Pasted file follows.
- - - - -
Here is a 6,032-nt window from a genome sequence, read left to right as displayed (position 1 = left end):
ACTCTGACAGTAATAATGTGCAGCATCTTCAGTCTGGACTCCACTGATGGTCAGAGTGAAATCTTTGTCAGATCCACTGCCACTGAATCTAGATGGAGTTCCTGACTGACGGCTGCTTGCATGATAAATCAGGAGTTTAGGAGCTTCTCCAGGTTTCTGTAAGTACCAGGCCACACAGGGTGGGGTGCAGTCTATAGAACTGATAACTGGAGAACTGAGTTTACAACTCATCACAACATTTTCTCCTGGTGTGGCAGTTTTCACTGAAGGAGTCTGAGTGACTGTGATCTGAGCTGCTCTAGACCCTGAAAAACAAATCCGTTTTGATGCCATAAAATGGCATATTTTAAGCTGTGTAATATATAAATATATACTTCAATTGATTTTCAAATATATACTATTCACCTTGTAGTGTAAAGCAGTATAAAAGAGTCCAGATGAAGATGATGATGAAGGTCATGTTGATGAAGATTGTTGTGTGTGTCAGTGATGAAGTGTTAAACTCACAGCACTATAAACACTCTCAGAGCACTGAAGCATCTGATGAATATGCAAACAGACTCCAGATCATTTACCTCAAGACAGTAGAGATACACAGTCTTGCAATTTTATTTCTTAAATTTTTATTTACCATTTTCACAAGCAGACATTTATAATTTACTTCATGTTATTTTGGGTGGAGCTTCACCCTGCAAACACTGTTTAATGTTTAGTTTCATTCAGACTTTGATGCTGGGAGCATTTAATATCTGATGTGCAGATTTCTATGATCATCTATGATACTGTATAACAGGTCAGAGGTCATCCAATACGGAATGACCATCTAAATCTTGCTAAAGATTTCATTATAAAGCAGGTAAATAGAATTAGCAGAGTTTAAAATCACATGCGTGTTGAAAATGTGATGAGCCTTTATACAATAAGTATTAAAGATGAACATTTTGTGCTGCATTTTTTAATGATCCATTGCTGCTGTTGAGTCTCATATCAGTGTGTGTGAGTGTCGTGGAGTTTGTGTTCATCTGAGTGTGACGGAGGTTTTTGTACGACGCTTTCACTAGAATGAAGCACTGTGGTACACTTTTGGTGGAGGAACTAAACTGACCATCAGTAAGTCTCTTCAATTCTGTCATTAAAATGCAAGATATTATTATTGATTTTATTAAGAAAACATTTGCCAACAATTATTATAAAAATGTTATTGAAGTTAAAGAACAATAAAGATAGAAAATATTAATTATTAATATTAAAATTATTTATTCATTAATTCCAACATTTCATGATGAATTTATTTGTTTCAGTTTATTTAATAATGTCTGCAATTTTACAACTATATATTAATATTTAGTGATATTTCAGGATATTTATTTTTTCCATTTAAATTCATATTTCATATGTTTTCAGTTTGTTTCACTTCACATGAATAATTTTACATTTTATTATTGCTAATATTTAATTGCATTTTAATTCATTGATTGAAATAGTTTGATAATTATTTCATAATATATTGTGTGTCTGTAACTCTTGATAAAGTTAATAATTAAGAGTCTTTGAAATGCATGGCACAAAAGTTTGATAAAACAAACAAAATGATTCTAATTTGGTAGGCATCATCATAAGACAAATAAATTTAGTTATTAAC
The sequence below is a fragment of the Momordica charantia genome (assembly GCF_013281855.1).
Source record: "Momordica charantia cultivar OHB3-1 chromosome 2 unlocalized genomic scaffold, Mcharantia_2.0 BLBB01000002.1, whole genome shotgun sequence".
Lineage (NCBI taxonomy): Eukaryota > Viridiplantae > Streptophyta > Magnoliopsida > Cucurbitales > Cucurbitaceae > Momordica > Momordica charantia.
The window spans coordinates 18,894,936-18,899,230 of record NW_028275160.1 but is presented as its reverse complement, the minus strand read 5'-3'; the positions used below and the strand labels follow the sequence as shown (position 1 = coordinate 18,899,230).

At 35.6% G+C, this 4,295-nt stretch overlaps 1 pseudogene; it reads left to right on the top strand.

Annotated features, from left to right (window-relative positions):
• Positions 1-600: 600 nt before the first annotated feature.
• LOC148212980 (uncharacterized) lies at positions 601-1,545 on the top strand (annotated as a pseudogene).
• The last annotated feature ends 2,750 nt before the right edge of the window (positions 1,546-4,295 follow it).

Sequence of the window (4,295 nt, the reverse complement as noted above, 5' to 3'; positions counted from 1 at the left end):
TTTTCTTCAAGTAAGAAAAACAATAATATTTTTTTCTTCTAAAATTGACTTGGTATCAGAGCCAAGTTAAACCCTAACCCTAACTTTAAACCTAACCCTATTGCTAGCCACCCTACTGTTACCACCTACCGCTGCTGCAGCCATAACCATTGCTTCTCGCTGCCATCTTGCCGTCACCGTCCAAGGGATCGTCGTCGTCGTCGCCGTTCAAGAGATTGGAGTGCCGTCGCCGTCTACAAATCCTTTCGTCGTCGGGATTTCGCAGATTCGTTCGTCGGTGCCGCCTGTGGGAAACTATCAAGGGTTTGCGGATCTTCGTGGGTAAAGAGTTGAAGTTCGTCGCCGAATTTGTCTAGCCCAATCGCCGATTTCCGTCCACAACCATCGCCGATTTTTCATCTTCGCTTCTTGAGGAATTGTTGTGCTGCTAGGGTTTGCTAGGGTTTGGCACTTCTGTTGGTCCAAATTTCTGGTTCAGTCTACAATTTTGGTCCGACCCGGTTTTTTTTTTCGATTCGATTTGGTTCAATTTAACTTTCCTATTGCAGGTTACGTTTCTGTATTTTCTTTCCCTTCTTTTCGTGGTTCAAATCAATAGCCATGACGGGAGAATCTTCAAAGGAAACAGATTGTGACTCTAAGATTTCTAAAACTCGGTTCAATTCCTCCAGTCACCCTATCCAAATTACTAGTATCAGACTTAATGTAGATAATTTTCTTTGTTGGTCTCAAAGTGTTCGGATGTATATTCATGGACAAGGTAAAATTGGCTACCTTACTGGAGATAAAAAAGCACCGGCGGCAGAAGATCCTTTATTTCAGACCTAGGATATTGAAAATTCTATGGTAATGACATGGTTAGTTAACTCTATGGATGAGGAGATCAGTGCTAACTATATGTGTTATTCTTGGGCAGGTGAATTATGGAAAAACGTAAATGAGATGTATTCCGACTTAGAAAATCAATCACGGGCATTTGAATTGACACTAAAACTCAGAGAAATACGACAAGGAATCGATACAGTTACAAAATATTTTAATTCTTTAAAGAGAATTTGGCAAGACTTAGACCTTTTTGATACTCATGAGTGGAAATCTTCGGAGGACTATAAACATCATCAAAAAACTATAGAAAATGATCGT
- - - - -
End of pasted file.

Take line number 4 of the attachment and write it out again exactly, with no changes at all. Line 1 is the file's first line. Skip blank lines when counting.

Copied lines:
Source record: "Momordica charantia cultivar OHB3-1 chromosome 2 unlocalized genomic scaffold, Mcharantia_2.0 BLBB01000002.1, whole genome shotgun sequence".